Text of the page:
I suppose that out of the abundance of the heart, the computer typeth. In the midst of keeping it real, I should say that we really are, overall, having some fun times in school. We took a trip to Sea World-San Antonio on last weekend, which was originally planned to allow the 5-year-old an opportunity to see the Backyardigans. It didn’t occur to me until sitting with my son over his science book how timely the trip was. He’s studying swimming creatures this year, and we were able to gain so much from our studies by recalling what we saw on the trip. Wow, what a concept, huh? (smile) In all honesty, I was a bit disappointed with Sea World. It’s much smaller than I thought, and my husband and I were noting that there were a number of people leaving the park as we arrived at 2:30. We figured out later that the lion’s share of the feedings and animal encounters occur in the morning or mid-afternoon, so we spent most of our time in line waiting for the afternoon and evening shows to begin. However, nothing I’ve seen compared to Shamu’s performance.
I don’t know that I was expecting to see the killer whale eat one of the performers, but I was amazed at how trainable these animals are. In our reading, we found out that they are called “killer” whales because of their fierce attacks on other sea animals, including other whales. However, they are friendly to people and, as we noted, very teachable. It was awesome.
Without doubt, I didn’t follow my own advice and was a victim of packaging this year with the 5-year-old’s curriculum. I’ve used Making Math Meaningful with the older two for years, and I’ve enjoyed it up until this year. I’m having to pull upon too many outside resources in order to cement the younger kids’ understanding of the Metric system, time, and multiplication (in the old school way that I’m accustomed to it being taught). I will say, though, in the spirit of not being a curriculum basher, David Quine’s customer service is exceptional—one of the reasons I stayed with his product for so long. However, after I used the K product with the youngest and she began to teach me, I thought it might be time to move on. So, after some intimidation over the “advanced student” label of many reviewers, I loosened the purse strings and bought Horizons. It’s a good-looking product with an approach to learning that the 5-year-old will probably love in that a number of concepts are introduced at once rather than novice to mastery on one concept, then novice to mastery over the next, etc. It’s still beneath where she is minus the actual forming of the numbers in writing, but we don’t have the luxury of not using something once that kind of money is spent. So, we sometimes complete a couple of lessons in a day until she tires out.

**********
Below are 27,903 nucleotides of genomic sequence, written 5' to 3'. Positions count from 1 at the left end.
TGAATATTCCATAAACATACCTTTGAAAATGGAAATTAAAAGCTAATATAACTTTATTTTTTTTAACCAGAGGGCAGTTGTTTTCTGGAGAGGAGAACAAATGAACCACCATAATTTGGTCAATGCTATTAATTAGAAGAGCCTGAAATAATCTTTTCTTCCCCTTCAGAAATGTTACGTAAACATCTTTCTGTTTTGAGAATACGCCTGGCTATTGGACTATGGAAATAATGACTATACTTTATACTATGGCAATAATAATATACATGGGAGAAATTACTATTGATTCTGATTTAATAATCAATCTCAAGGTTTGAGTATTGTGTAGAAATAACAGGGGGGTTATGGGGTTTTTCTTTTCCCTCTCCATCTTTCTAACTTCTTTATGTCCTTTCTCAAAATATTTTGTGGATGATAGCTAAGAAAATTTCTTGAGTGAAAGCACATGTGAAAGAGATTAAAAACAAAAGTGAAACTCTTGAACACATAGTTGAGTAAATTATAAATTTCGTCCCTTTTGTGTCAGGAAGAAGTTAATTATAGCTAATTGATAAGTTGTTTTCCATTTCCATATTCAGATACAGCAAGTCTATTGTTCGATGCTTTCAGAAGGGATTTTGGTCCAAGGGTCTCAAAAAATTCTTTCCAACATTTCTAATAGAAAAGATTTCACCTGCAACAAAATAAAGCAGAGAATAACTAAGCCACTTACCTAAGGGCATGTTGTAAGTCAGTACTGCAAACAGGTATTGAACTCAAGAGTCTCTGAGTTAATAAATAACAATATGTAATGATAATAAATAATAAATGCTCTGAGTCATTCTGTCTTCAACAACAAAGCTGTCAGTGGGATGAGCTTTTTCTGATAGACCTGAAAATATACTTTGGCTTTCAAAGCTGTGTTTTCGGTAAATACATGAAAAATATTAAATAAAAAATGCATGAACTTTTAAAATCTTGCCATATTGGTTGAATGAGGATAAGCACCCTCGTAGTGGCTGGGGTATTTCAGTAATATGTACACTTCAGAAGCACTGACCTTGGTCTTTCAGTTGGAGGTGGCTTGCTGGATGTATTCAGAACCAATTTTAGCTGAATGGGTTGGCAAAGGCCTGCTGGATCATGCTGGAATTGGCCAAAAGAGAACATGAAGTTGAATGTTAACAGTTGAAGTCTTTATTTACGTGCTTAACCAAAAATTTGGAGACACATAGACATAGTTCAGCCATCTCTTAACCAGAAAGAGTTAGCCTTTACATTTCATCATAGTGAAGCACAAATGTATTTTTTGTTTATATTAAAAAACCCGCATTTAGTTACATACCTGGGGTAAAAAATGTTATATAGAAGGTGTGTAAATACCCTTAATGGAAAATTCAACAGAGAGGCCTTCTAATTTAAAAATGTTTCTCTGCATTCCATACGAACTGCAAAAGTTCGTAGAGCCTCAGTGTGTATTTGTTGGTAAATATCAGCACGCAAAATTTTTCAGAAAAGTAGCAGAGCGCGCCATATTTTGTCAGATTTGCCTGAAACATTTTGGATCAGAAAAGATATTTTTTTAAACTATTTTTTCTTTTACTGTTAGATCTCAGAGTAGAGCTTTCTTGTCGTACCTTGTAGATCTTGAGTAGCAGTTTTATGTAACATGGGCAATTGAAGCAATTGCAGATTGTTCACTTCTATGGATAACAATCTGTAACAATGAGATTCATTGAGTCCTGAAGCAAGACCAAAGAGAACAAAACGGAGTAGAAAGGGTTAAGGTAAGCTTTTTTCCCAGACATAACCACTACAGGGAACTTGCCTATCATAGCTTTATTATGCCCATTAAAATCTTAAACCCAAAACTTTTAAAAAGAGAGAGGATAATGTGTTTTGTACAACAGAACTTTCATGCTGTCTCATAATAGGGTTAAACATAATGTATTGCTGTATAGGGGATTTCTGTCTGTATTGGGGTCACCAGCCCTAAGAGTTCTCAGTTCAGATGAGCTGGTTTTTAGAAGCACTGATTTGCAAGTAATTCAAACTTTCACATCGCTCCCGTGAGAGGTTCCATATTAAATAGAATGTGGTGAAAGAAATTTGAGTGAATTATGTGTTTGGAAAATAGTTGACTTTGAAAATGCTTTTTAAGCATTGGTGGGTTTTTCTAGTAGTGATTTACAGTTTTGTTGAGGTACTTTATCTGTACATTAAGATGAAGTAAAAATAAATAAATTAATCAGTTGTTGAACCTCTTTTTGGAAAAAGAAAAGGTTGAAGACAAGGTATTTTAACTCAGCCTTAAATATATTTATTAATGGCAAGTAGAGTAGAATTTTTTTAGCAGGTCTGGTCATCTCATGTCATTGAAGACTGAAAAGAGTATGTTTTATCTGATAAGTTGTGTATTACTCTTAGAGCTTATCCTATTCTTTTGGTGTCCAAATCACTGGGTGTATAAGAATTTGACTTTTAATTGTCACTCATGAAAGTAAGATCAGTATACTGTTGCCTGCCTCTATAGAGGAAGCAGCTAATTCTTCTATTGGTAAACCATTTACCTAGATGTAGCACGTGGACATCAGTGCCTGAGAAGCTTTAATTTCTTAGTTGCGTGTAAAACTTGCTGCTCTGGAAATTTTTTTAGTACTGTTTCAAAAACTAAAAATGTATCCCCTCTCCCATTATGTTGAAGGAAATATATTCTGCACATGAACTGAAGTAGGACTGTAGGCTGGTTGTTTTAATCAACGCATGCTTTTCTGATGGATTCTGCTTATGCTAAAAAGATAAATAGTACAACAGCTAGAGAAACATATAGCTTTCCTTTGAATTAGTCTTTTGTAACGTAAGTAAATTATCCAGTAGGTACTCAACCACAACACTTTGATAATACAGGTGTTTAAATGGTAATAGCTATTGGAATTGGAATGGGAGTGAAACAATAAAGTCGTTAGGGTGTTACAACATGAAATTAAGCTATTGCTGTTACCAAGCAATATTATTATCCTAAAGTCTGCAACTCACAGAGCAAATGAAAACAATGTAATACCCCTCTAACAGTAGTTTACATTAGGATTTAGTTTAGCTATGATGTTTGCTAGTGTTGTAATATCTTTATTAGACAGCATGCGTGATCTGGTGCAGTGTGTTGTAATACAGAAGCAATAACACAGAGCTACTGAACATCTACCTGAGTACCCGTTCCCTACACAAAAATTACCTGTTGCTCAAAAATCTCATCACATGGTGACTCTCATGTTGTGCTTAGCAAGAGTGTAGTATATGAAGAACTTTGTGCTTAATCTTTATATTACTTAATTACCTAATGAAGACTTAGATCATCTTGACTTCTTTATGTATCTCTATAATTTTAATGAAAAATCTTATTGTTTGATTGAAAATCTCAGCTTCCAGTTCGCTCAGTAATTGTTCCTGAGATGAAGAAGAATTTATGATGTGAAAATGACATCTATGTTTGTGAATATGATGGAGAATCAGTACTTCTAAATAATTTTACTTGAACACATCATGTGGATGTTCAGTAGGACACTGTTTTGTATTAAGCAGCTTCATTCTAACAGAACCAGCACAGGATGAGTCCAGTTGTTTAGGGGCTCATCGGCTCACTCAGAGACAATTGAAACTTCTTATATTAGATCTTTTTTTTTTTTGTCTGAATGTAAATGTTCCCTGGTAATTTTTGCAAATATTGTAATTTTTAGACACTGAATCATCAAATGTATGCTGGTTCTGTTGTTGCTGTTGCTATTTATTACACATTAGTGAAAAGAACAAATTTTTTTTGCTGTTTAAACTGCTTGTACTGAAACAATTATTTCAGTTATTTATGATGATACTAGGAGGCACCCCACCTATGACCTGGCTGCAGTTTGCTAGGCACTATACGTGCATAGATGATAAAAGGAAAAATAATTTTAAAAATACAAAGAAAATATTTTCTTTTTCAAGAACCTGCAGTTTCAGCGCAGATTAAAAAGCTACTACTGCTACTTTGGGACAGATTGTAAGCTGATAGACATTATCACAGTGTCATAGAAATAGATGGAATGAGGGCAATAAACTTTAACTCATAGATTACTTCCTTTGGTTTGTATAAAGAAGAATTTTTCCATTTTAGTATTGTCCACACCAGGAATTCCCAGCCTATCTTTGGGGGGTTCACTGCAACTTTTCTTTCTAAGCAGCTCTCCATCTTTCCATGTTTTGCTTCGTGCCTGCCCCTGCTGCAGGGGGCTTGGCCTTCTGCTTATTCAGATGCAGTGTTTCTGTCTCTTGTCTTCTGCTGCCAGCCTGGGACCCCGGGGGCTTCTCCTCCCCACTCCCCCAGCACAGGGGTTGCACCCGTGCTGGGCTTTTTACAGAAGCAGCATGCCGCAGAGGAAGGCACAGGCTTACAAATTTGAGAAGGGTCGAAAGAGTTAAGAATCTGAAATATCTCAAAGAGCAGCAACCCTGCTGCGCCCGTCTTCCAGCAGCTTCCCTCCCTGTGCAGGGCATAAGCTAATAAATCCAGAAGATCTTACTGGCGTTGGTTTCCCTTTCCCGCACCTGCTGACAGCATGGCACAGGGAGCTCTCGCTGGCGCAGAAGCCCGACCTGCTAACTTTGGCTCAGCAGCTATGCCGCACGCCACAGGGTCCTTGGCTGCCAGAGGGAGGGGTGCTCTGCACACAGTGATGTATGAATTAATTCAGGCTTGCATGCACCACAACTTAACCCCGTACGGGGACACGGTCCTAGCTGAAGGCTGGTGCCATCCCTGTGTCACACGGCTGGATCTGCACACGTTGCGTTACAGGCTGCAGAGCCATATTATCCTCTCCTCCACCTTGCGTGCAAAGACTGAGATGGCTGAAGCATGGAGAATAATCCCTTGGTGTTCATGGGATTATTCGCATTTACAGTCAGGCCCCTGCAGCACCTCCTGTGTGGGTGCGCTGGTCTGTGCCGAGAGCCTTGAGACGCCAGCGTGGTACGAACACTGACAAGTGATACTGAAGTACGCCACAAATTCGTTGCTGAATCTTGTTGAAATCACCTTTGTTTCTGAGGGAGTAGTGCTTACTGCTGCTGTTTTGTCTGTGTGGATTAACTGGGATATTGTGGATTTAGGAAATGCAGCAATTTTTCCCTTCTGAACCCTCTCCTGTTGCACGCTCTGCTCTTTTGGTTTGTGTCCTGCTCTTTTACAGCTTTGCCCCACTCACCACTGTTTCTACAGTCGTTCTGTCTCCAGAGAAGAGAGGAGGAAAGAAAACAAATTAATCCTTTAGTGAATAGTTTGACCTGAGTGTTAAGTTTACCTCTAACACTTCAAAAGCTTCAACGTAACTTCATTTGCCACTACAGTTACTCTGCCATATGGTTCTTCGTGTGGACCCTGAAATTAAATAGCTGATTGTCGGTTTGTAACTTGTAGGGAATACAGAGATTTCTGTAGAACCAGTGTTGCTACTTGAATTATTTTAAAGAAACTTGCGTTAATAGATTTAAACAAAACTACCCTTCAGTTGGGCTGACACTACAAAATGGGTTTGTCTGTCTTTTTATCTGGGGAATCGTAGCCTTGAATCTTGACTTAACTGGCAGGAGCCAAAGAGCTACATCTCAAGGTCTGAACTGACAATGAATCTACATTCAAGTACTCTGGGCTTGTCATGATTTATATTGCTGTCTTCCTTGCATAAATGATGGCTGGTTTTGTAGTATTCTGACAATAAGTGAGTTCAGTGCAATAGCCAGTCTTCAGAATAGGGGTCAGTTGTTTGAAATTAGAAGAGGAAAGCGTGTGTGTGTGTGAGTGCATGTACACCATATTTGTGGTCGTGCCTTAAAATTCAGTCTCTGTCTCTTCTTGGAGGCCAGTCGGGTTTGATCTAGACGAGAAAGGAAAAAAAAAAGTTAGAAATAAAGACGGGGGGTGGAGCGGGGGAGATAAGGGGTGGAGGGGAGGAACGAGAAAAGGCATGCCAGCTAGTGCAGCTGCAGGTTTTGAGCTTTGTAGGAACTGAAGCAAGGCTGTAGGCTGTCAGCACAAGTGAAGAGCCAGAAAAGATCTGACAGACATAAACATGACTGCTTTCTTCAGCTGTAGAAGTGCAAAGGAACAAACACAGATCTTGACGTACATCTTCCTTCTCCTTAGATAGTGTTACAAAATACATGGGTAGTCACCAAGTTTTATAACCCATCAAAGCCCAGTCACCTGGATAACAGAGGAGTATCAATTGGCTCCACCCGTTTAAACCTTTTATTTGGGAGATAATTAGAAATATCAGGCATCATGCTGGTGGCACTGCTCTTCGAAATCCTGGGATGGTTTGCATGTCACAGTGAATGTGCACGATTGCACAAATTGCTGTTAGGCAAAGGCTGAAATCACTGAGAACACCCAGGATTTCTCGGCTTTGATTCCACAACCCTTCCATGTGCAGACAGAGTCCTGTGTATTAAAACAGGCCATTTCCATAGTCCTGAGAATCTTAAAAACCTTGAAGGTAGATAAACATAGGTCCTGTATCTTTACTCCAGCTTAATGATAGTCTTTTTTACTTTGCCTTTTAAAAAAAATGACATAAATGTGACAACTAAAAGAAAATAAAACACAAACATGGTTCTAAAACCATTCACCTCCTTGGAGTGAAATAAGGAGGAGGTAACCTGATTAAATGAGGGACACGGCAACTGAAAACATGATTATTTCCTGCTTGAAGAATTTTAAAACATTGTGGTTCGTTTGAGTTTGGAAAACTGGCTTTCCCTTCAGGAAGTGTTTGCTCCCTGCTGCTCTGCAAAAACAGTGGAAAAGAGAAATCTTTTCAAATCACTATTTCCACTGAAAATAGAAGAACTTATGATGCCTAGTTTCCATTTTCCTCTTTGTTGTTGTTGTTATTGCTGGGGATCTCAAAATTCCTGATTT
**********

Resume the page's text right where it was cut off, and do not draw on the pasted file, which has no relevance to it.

Bob Jones has been even less of a good fit for us. I like the beginning readers—gorgeously illustrated and with actual meaningful and interesting stories. Today, I had all 32 books stacked on the table, and I jokingly told the 5-year-old that we were going to read them all. She looked at the stack and said, “That’s going to take all day, but okay!” Looking at the readers made me buy the whole phonics/ worktext package. There are so many possible activities until I find myself a bit overwhelmed, which isn’t their fault, of course. But the exercises are ridiculously simple in some cases (circle the building in which the family will enter, and there’s only one building on the page), and the subtle sexist messages are at times unbearable. Why can’t a son enjoy a cookbook? Why can’t a daughter get a kick out of building something with her mom or dad? Moreover, why can’t a girl like dolls and trains? So, here I sit with $150 in pretty curriculum for her (I normally spend about twice that much for all 3 children), and I’m disappointed. I’ll definitely have to back up and punt as I consider our course for next year. Both math and phonics programs tend to build upon one another, so hmmm…
I love when learning and discovery happen totally outside of you. After school, i.e. her time at the table, is finished, the 5-year-old generally likes to rest on the couch (still a bit groggy from being an early riser).
She told me one day about how she was learning “lots of stuff” from her view outside the window. I’ve sat sometimes to enjoy it with her. The hummingbird was a bit too fast for me, but I caught this guy. Now we just have to figure out what he is.
She also showed me how she was spending her free time in the game room; she had put the pieces of our Thomas the Tank Engine set into a very elaborate course for the trains. Maybe she’s the engineer out of the bunch.
For all our scrapes over dawdling and daydreaming, the oldest is kicking most of her subjects in the rear, especially Algebra 1 and Physical Science! (an end which makes the means that much more frustrating). I’ve heard so many nightmares and horror stories about middle school/high school kids and higher maths and sciences. I had all kinds of back up plans in the works. Today, we had a wonderful discovery time together watching a hydrogen peroxide/yeast mixture release enough oxygen to blow up a balloon. It was good to spend time together without thinking, "How far behind are we now?"
Friday is our day for current events, and this is definitely one of several bright spots. I have two computers bookmarked for worldontheweb.com and studentnewsdaily.com so that each one can work at his/her own pace. It brings me great pleasure to hear them exclaim to one another, “Did you see this?” “Which one are you going to write about?” “Did you read the one about…?” It’s neat to have kids that enjoy being informed. I’ve got a grin on my face just anticipating the week’s end.